On May 12, 1525 the castle was burned down during the Peasants' War. The city of Eppingen, where the rebellious farmers had come from, then had to pay 5,000 guilders in damages. However, the entire sum did not go into the reconstruction, since after the death of Hans Ypolit von Venningen in 1526 inheritance disputes broke out between Ludwig von Venningen and the allodial heiress Katharina Ulner von Dieburg. Elector Ludwig finally awarded the castle to Ludwig von Venningen in a document dated July 27, 1526, while Katharina Ulner von Dieburg received 2000 guilders from the compensation. The reconstruction of the castle is documented by dates and heraldic tablets from 1527 and 1556. A relief stone that is now attached to the entrance to the castle restaurant is a reminder of the reconstruction of 1527.


The castle was inhabited for around 200 years by the Lords of Venningen until 1718, when Georg Friedrich von Venningen, who accidentally shot himself on the Steinsberg, the last representative of the Steinsberg line, died. The fiefdom over the Steinsberg was then renewed in June 1719 by Count Palatine Karl Philipp for Karl Ferdinand von Venningen, who, however, lived in Eichtersheim.

In 1761 the nearby Anna chapel on the Steinsberg was repaired. However, the castle seems to have been in decay by this time, as images from 1759, 1762 and 1776 show the keep without a roof. Another tower roof, probably one of the gate towers, was destroyed by a lightning strike in 1777. After Karl Philipp von Venningen had all roofs and beams removed in 1779, the castle fell into disrepair for around two centuries. Construction work was only carried out in isolated cases.

In 1972 the von Venningen family sold the castle to the city of Sinsheim, who carried out extensive restoration and security measures and had the castle ready for gastronomic use. The keep, some farm buildings as well as two surrounding moats with defense towers and battlements have been renovated and can be visited.

From 2011 to 2016 the city of Sinsheim invested 2.2 million euros in the castle. Since the end of 2015 there has been a viewing platform on the southern inner defensive wall. Since 2017, the city of Sinsheim has invested around 1.5 million euros in the renovation of the masonry of the castle keep, of which around 238,580 euros have been received from the state of Baden-Württemberg's conservation program.

The central, 30-meter-high keep is unique, built from Keuper sandstone around 1220. It is octagonal in plan and is reminiscent of the octagons of Eguisheim, Guebwiller, Wangen and Kilchberg. The heptagonal keep of Gräfenstein Castle, developed from an octagon, should also be remembered, and last but not least, the Apulian Castel del Monte. The original entrance to the tower was 11.80 meters high and could only be reached via a wooden walkway and a drawbridge. Shortly before 1800 the tower was made accessible again via a ground level entrance after there was no longer a footbridge. Numerous medieval stonemason marks have been preserved on the outer and inner walls of the tower. The keep can now be climbed via an internal staircase as a viewing tower and offers a good panoramic view of the Kraichgau.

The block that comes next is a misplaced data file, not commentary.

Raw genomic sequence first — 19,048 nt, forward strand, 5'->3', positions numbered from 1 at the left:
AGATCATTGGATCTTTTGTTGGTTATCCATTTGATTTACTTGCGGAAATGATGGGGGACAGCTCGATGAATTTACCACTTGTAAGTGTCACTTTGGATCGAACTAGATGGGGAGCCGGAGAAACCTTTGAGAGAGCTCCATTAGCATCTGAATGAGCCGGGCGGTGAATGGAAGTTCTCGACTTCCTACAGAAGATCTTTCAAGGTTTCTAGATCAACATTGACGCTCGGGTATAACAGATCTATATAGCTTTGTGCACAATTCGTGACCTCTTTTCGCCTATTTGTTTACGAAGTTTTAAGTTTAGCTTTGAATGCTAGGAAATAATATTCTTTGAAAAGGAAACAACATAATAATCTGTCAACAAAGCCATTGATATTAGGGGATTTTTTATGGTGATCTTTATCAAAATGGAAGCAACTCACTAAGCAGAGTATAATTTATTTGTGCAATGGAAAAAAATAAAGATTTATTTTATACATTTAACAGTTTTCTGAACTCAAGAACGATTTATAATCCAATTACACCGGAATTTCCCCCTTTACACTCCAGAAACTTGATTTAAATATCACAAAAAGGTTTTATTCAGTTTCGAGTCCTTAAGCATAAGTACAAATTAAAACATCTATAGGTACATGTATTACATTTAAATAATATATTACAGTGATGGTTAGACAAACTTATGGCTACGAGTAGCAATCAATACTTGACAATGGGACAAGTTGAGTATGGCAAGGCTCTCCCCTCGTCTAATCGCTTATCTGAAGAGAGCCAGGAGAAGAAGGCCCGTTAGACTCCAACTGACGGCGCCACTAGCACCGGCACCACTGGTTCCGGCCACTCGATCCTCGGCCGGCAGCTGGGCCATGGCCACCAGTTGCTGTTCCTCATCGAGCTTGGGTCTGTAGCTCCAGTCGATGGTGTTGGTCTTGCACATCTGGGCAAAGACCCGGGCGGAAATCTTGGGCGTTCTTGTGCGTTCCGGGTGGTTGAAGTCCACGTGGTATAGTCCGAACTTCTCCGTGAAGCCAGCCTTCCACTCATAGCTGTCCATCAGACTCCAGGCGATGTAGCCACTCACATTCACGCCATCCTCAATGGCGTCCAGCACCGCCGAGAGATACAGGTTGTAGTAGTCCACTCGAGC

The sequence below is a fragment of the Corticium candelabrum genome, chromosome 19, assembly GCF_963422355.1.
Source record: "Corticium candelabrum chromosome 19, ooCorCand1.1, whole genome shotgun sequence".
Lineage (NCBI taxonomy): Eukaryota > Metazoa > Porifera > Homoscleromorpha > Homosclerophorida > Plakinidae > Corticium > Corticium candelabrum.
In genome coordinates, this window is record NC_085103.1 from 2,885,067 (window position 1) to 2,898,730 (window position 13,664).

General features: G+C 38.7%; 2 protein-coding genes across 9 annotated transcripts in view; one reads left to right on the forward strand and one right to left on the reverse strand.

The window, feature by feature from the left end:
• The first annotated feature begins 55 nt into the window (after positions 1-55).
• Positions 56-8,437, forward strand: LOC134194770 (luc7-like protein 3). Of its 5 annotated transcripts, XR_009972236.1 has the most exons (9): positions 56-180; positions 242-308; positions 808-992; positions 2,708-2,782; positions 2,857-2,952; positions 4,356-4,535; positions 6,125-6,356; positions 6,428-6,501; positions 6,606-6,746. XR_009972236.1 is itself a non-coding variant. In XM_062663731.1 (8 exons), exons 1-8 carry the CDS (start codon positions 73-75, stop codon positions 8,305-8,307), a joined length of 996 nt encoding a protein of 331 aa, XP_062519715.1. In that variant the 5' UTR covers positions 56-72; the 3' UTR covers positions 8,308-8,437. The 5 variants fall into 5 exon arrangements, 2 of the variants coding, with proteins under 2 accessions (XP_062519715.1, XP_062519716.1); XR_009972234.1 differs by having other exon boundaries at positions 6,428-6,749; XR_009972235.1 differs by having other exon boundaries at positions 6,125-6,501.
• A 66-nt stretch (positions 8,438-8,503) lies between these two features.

An irregular polygonal circular wall surrounds the keep. The tower and curtain wall are built all around in regular humpback ashlar masonry. Even the loopholes are bordered by humpback blocks. The residential and farm buildings of the castle lean against the inside of the curtain wall in the style of a border house castle. The buildings, which had been in ruins for a long time, have now been restored in a simplified form and mostly reduced to one storey. The original hall was converted into a workshop in the 16th century, presumably during the reconstruction after the destruction in 1525, from which its current name as the band house (cooper's workshop) derives. The building, now called the Palas, was built in the 16th century. Due to the major renovations and the centuries of decay, the rooms of the buildings can no longer be clearly assigned.

Twice to threefold castle walls are spiraling around the main castle. Up to the main gate of the complex you have to pass three front gates, the middle of which was built under Count Palatine Otto I in 1436 and still has a two-storey defensive tower with a battlement. The third gate shows a grimace of envy, which is supposed to keep evil spirits away from the castle.

The castle has been owned by the city of Sinsheim since 1973, which is investing a lot of money in the restoration of the castle complex. The ring wall and the keep of the main castle are largely preserved and renovated. A restaurant is now located in the modern farm buildings within the main castle.

Bicycle traffic
The Kraichgau-Stromberg Castle Tour runs around Steinsberg Castle, an approximately 52-kilometer regional cycle route that connects the castle ruins with the surrounding towns of Steinsfurt and Waldangelloch.